Under standard operating conditions, approximately 5 % of all cycles will result in an incomplete cycle, translating to a maximum of 2-3 incomplete cycles in a typical operational shift.

To address this deviation, Health Canada issued a letter of no objection to expand upon the original submission for RTE meat and poultry products treated with HPP (Health Canada, 2006a) to include such products that have been treated with up to three consecutive cycles of HPP treatment at 87,000 psi/600 MPa, and ranging from 3 min up to 9 min per cycle (Health Canada, 2010).

When making a Novel Food Submission for an HPP-treated food product, food manufacturers should provide data on the safety of their product post-treatment for the maximum length of time requested for approval. Demonstrating the safety of an HPP-treated food product subjected to a treatment beyond the intended length of a single cycle is recommended so that operators may restart the HPP process in the event of an incomplete cycle.

Additional information regarding Health Canada's position on incomplete cycles can be found in Appendix III.

Scope of Submission

In preparation of a novel food submission for an HPP-treated product, petitioners should consider the scope of their submission. Foremost, petitioners should identify each product/food type they intend to treat with HPP, or consider providing data on a range of similar products covering the highest-risk scenario (e.g., based on pH, Aw, etc.), and the range of defined treatment conditions (e.g., varying pressure, duration of treatment, etc.). Data regarding the safety of each HPP-treated product, under all treatment conditions, must be included in the submission.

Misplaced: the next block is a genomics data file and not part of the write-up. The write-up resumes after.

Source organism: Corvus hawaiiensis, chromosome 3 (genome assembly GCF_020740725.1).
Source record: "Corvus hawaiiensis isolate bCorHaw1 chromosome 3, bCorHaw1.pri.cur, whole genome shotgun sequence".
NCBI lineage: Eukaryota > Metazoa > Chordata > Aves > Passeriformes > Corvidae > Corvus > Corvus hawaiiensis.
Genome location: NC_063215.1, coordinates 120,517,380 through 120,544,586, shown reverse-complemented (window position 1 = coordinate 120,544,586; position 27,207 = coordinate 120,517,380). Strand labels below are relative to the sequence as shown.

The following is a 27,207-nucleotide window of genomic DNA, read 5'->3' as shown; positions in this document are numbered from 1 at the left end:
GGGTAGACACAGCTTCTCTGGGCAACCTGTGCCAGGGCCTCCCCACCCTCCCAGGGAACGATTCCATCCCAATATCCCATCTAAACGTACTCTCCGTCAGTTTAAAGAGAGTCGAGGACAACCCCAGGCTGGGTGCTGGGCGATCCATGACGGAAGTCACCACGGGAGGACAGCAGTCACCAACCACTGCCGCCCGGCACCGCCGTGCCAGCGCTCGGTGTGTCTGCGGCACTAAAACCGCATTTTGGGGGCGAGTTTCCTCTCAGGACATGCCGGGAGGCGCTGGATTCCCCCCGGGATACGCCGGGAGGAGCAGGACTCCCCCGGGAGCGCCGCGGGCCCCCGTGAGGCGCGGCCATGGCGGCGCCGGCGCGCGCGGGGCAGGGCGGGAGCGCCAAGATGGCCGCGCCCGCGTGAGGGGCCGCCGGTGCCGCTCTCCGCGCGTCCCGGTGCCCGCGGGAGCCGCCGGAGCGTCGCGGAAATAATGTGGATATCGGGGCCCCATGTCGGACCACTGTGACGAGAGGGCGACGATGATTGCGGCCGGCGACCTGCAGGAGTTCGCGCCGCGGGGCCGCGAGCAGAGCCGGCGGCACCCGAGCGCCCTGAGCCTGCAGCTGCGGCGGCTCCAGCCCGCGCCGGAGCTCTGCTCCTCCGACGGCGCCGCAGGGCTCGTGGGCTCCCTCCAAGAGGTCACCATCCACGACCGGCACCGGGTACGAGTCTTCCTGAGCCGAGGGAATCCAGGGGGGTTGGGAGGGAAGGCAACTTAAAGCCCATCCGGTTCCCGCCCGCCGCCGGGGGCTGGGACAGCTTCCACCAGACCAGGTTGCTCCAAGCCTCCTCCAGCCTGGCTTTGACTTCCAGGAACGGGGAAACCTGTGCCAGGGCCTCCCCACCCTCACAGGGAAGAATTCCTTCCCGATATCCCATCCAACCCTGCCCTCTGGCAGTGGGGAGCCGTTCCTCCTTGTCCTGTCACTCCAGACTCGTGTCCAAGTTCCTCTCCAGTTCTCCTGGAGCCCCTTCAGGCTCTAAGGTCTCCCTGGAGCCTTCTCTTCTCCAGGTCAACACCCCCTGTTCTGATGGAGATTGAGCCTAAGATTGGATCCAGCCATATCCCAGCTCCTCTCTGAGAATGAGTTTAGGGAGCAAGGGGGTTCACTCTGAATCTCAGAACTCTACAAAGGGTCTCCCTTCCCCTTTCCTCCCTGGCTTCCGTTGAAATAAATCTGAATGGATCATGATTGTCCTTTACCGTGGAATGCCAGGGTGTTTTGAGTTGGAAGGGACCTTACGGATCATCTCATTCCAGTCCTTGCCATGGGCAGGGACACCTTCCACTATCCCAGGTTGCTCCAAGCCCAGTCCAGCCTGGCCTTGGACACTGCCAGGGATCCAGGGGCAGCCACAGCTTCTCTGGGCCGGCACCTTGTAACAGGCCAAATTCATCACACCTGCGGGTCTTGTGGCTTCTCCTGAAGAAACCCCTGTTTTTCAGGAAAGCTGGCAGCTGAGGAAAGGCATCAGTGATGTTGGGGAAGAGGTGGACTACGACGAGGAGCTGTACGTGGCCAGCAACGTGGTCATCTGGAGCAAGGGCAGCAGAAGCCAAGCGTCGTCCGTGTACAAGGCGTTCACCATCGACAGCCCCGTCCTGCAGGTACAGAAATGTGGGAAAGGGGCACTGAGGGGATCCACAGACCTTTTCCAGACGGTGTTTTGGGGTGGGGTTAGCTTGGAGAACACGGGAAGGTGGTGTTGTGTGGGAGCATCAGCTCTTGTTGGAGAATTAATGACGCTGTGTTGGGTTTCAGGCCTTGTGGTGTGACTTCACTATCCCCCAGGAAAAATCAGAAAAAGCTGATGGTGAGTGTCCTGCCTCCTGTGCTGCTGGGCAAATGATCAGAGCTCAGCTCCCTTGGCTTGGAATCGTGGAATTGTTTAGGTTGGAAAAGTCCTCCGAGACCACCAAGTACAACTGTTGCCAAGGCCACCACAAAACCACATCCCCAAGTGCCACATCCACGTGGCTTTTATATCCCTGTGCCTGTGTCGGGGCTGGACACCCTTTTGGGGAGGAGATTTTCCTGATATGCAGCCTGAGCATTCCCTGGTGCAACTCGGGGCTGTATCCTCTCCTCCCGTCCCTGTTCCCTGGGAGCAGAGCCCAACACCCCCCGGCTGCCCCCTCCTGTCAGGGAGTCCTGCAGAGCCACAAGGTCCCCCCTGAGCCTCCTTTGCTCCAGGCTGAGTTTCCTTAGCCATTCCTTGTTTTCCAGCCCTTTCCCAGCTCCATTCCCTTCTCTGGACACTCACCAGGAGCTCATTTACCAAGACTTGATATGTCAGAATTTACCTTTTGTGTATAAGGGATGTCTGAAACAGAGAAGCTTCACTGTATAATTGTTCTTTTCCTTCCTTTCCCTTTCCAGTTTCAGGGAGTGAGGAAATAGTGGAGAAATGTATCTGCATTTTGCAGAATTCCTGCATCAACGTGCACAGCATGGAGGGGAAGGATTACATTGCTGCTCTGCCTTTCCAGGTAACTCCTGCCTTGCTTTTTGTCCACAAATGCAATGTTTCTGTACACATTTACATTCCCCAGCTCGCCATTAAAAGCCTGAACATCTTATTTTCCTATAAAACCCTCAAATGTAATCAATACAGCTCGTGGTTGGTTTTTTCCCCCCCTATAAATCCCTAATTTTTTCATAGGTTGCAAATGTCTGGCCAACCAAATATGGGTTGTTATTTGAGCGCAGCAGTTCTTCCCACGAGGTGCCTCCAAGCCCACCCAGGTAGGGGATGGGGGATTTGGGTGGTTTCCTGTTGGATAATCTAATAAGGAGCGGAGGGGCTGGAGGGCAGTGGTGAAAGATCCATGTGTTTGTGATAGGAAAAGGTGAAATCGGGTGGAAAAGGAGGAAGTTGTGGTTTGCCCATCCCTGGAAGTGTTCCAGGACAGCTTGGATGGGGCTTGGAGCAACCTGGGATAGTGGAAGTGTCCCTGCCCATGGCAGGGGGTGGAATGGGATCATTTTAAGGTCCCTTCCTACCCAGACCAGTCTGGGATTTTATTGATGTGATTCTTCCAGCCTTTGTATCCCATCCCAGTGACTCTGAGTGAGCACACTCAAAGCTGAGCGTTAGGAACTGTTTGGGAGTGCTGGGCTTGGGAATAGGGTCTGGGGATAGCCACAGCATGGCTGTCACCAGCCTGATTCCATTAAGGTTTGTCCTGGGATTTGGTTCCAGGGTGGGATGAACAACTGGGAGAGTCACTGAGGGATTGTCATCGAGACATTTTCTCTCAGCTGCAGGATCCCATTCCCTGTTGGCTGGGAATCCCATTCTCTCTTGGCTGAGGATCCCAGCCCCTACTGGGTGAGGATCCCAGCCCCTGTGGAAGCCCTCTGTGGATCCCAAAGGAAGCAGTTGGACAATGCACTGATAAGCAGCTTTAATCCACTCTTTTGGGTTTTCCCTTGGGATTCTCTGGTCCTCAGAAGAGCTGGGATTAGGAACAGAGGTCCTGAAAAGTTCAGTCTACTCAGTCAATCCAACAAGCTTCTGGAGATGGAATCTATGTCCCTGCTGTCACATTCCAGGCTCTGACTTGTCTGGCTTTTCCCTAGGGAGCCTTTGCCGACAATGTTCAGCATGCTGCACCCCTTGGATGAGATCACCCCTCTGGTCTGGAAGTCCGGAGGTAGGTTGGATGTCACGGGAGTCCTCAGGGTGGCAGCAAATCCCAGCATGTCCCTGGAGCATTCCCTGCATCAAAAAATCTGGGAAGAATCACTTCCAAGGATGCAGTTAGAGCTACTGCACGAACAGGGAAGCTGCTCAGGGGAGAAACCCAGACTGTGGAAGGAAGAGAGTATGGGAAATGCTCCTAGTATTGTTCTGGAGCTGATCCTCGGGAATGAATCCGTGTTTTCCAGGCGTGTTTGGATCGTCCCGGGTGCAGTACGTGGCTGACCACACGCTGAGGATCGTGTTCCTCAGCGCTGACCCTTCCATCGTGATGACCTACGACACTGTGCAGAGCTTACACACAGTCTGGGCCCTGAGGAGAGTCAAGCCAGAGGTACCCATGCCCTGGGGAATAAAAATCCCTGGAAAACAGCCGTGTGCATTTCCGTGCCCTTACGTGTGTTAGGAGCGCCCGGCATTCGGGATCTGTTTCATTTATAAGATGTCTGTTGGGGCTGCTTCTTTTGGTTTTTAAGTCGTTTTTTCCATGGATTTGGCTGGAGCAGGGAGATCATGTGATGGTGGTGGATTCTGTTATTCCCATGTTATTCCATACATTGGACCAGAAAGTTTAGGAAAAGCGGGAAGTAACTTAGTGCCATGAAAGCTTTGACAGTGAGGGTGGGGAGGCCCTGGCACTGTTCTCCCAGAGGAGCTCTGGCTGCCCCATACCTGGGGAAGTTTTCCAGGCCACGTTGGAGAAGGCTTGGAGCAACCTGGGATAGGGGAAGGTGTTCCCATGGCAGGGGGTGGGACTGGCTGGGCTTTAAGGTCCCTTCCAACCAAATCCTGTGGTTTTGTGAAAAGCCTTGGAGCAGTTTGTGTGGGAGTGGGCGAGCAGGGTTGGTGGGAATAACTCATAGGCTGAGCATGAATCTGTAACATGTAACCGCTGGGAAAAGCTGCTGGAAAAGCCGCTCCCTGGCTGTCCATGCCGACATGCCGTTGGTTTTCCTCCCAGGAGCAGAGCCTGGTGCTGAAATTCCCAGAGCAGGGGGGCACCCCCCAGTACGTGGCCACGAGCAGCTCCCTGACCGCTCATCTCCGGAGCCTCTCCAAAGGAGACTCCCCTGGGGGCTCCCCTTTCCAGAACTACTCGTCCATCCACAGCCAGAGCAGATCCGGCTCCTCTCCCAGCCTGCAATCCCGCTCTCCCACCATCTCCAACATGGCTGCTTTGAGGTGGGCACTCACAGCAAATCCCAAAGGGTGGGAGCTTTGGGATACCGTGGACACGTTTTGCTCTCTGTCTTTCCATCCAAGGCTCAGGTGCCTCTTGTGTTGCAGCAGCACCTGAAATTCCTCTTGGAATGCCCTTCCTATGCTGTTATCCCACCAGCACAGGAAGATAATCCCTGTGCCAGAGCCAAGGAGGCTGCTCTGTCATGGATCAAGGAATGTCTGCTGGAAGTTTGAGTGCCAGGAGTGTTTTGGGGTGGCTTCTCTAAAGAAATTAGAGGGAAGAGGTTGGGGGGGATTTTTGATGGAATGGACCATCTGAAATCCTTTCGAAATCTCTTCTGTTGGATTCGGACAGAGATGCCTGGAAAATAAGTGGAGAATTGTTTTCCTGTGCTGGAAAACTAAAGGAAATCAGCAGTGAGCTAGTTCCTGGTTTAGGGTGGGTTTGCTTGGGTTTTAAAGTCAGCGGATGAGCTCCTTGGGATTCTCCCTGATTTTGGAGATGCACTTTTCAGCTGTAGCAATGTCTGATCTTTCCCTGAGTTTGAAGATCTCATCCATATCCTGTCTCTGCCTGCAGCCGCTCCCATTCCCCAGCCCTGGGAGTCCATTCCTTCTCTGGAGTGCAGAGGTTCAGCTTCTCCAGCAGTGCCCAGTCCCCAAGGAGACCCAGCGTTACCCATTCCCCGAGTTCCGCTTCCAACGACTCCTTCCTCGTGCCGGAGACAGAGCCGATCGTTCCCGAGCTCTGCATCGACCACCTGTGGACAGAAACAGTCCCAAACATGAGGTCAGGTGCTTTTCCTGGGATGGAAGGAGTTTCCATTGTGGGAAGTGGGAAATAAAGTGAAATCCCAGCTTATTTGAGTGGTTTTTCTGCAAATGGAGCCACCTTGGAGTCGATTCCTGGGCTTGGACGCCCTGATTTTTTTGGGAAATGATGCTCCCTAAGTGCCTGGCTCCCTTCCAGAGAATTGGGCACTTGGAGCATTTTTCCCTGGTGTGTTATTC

Each process must be validated to ensure safety and supporting data provided.

Packaging

The safety of packaging materials is controlled under Division B.23 of the Food and Drug Regulations. The Food Packaging Materials and Incidental Additives Section within the Food Directorate's Bureau of Chemical Safety is able to determine the acceptability of packaging materials that can be used for HPP-treated products. Food manufacturers of HPP-treated products can request that their packaging materials provider obtain a letter of no objection from the Food Packaging and Incidental Additives Section regarding the acceptability of their packaging materials for HPP treatment. Further information on the regulation and pre-market assessment of packaging materials can be found on Health Canada's Packaging Materials webpage. In addition, a complete list of all packaging materials accepted by the Canadian Food Inspection Agency (CFIA) including those acceptable for HPP treatment is available on CFIA's website.

Comments

Comments on this document may be submitted in writing electronically, between September 20 and December 3, 2012, to bmh_bdm@hc-sc.gc.ca. Please use the words "HPP Guidance Document " in the subject line of your e-mail. Comments must be received by 11:59 p.m. EST, December 3, 2012.

References

Appendix I

High Pressure Processing (HPP)-treated food products that have received a Letter of No Objection from Health Canada
Food HPP Treatment Purpose Date of Decision
Pressure Holding Cycle Time (min)Table 1 footnote 1 Maximum Treatment Length (min)

Table 1 footnotes

Table 1 footnote 1

The minimum holding time required to achieve the desired outcome.

Return to table 1 footnote 1 referrer

Table 1 footnote 2